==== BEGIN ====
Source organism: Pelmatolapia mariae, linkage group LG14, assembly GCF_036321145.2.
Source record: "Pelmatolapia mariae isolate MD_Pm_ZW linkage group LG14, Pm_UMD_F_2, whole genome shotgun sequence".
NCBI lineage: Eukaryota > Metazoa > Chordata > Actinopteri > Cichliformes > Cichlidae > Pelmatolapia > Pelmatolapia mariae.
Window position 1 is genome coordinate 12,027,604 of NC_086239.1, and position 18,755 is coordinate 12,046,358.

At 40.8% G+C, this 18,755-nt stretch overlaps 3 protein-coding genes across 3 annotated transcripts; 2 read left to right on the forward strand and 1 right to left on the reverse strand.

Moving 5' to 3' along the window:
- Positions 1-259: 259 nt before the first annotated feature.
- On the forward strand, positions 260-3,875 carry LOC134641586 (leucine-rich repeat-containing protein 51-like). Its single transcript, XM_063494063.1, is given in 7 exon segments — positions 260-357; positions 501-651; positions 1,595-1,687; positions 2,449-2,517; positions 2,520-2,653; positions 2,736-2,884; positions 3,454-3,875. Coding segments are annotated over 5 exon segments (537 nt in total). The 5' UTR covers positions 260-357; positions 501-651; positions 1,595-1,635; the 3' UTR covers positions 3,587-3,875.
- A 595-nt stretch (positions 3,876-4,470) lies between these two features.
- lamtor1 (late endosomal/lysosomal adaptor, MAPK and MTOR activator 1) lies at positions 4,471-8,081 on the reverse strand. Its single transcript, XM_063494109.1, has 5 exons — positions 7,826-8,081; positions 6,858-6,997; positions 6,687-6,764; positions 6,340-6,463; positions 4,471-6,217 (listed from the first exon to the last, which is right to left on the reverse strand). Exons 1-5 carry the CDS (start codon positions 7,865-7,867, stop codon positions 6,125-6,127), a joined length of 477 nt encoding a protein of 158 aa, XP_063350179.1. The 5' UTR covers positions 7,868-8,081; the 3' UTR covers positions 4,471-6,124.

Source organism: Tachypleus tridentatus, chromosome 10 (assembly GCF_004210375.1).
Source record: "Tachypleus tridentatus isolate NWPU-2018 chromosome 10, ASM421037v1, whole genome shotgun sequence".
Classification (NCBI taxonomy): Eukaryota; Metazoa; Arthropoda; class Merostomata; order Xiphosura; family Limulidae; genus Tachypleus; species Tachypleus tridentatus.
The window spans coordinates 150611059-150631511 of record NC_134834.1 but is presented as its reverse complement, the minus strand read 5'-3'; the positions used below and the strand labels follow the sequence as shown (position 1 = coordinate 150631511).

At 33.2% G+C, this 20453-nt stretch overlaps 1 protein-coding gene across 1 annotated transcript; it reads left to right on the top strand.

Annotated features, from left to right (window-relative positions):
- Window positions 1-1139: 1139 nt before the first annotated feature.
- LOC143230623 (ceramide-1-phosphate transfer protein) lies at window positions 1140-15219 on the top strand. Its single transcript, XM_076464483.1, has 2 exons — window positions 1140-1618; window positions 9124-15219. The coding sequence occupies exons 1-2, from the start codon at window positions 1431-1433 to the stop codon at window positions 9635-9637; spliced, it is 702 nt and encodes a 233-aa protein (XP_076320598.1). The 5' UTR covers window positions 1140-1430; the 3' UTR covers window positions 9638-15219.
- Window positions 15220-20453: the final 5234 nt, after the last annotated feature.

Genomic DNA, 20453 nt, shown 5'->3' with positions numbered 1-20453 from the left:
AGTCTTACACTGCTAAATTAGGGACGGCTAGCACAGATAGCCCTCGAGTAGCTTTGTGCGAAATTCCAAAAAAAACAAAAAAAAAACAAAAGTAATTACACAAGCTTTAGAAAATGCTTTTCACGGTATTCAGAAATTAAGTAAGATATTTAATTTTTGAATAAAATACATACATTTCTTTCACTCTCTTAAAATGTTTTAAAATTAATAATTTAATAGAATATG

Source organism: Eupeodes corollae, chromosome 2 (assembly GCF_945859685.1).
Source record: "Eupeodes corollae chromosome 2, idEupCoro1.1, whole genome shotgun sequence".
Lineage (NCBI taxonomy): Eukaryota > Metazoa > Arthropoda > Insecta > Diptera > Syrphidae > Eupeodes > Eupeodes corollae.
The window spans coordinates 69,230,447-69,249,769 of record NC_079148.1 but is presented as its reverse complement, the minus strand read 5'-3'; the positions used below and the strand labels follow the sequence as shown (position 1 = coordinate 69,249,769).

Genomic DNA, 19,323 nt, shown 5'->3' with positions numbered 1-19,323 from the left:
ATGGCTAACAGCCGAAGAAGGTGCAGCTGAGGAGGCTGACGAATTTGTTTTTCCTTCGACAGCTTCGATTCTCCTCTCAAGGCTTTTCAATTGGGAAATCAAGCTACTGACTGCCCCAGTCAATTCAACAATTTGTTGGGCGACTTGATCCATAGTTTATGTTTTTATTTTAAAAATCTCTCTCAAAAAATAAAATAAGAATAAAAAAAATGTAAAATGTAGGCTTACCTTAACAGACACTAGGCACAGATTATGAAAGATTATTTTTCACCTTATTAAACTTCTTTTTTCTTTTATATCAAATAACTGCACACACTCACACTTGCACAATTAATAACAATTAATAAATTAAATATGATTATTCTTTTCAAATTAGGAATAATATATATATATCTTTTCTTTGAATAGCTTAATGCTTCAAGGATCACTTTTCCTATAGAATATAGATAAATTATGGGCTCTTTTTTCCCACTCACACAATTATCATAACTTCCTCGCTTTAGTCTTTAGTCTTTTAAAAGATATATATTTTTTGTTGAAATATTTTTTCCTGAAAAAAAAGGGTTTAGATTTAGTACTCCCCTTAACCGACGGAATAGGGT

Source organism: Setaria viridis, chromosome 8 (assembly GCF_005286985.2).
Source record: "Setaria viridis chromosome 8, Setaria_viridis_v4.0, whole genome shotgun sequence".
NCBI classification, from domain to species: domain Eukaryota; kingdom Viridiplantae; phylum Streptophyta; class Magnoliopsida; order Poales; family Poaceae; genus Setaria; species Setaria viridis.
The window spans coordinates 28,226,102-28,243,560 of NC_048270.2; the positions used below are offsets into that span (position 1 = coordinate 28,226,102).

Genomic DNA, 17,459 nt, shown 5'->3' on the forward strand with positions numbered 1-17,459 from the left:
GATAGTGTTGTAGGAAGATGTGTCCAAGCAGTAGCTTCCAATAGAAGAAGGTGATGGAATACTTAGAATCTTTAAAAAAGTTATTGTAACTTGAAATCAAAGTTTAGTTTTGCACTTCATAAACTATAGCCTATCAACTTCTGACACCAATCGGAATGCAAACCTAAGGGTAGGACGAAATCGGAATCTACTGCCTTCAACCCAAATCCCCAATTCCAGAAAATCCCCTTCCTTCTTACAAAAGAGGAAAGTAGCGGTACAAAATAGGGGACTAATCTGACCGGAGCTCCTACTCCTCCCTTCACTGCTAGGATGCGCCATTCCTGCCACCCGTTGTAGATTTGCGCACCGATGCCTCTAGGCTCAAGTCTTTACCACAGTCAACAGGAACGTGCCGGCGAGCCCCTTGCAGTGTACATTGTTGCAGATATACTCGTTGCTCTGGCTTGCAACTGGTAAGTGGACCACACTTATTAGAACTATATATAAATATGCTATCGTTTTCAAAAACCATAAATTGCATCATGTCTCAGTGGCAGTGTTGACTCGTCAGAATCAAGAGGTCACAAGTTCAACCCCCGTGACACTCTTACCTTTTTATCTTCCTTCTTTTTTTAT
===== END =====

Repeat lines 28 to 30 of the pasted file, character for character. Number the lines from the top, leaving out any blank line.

Source organism: Setaria viridis, chromosome 8 (assembly GCF_005286985.2).
Source record: "Setaria viridis chromosome 8, Setaria_viridis_v4.0, whole genome shotgun sequence".
NCBI classification, from domain to species: domain Eukaryota; kingdom Viridiplantae; phylum Streptophyta; class Magnoliopsida; order Poales; family Poaceae; genus Setaria; species Setaria viridis.